Making my mouldy bits shiny!

 I’m off on a little holiday. And looking forward to refreshing and rubbing the mould off my stale bits!

It’s easy not to notice it growing. But when I get so bored that complacency and loss of love of the nice things sets in so bad that I realise I’ve even got used to life looking grey and fuzzy, I know I need to do something about it.

New experiences recharge and polish up those rusty complacent bits.

It’s the same for the kids. they seem to come alive in new places.

Far from switching off their brains, new experiences boost their development and education in ways we sometimes fail to appreciate. New experiences bring new opportunities for discussion and questions, consequently new language (even if still English), new imaginings, development of new neural pathways and growth of intelligence. It’s all good stuff.

So whenever you have the chance to get away and take the kids with you rest assured you’ll be developing their mental agility as you develop their horizons – yours along with them. And enjoying yourself meanwhile. Holidays are as educational (if not more) as studying at home.

Home educators have the chance to do that all the time, funds allowing. Anyway, cheap holidays (we used the relatives in different parts of the country mercilessly) are as valuable as exotic ones. It’s the newness that counts.

It’s such a shame that schooling inhibits so many families from doing the same, pretending it disrupts the child’s education. It doesn’t really. What it more accurately disrupts is ticks on sheets and stats on tables, but I’ve never considered that true education anyway.

True education takes place in true life – not necessarily school life. And it takes place any where at any time, as most home educators discover, whether on holiday or not.

So wherever you take yours, may it be a happy and restorative (if educative) one and make your mouldy bits shiny again! More whenI’m back.


10 thoughts on “Making my mouldy bits shiny!

  1. Hi Ross Thank you once again for an inspiring post. I thought I’d drop you another line to say we are doing exactly as you recommend! Currently sitting on our yacht in Greece planning a trip down the Corinth Canal and beyond. We’ve also booked a trip to New Zealand next Jan to March! So we’re are actually boat-schooling now with great success. Each day Ralfie 7 writes his journal, takes photos, learns Greek from playing with local kids, swims and snorkels, sails… an endless list of new experiences. Together with his love of reading and maths, we’re hoping we’ve got most things covered. Just not enough hours in the day!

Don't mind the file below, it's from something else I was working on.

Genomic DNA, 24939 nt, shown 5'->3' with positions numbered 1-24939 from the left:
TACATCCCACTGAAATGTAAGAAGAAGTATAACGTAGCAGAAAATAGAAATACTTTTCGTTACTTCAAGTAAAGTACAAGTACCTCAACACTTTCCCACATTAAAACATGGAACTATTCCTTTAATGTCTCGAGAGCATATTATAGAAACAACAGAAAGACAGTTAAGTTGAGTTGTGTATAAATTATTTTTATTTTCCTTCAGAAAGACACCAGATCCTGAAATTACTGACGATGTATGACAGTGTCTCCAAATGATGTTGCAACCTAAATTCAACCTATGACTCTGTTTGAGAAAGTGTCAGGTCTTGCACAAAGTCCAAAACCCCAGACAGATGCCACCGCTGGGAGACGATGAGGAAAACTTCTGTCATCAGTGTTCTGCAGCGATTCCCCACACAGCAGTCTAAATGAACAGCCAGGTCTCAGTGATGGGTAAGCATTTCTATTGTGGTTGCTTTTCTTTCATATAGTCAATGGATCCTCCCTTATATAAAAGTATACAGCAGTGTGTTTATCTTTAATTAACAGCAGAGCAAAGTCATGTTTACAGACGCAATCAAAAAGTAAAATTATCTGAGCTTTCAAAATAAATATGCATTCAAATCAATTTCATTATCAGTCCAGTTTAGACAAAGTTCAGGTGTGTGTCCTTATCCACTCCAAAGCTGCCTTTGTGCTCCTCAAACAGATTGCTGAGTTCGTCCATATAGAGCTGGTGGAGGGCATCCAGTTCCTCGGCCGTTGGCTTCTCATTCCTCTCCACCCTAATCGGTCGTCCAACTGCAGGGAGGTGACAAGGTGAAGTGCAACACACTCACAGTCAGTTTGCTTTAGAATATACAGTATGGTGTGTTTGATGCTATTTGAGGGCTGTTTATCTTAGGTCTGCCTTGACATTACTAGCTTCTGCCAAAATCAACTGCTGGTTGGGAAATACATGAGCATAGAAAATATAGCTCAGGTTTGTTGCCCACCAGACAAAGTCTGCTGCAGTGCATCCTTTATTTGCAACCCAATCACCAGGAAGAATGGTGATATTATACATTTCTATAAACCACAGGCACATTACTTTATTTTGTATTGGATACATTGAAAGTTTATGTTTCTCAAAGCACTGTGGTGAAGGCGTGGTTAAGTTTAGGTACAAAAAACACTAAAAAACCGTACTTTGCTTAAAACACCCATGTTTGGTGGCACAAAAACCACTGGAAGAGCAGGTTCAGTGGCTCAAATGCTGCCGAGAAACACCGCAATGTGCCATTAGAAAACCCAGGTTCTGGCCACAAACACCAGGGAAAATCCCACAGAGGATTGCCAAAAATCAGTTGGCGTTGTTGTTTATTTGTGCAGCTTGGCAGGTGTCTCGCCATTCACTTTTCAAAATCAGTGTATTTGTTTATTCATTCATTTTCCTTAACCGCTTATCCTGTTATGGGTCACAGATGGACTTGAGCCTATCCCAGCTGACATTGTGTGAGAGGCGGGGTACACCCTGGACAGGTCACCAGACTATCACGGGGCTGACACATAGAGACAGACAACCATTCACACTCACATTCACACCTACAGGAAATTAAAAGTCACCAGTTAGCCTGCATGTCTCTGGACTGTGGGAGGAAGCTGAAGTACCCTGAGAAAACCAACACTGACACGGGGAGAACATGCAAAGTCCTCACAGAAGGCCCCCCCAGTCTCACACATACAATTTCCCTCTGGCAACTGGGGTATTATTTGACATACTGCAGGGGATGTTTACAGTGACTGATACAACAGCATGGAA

2. Pingback: This was all my thoughts this morning! Making my mouldy bits shiny! — Ross Mountney’s Notebook | At Home With The Grays

  3. We have just got back from a holiday to the lake district, we learnt all about Beatrix Potter (my own home educated Son is very much like her with regards to the love of animals and drawing) We had loads of fun playing on the beach, paddling in rivers and lakes allowing the 3 year old the freedom to be his wild self, they fed giraffes and lemurs and the older 2 had waterskiing lessons. Such valuable experiences that we just wouldnt be able to give them if we were restricted by term time tables.

  4. I totally agree with your take on holidays during term time for schooled children. I was refreshed the other day when a teacher told me she was all for a child in her class taking the day off to go watch the tennis.
    Travel expands the mind even if it’s to visit grandma in Wales.
    Have a lovely holiday.

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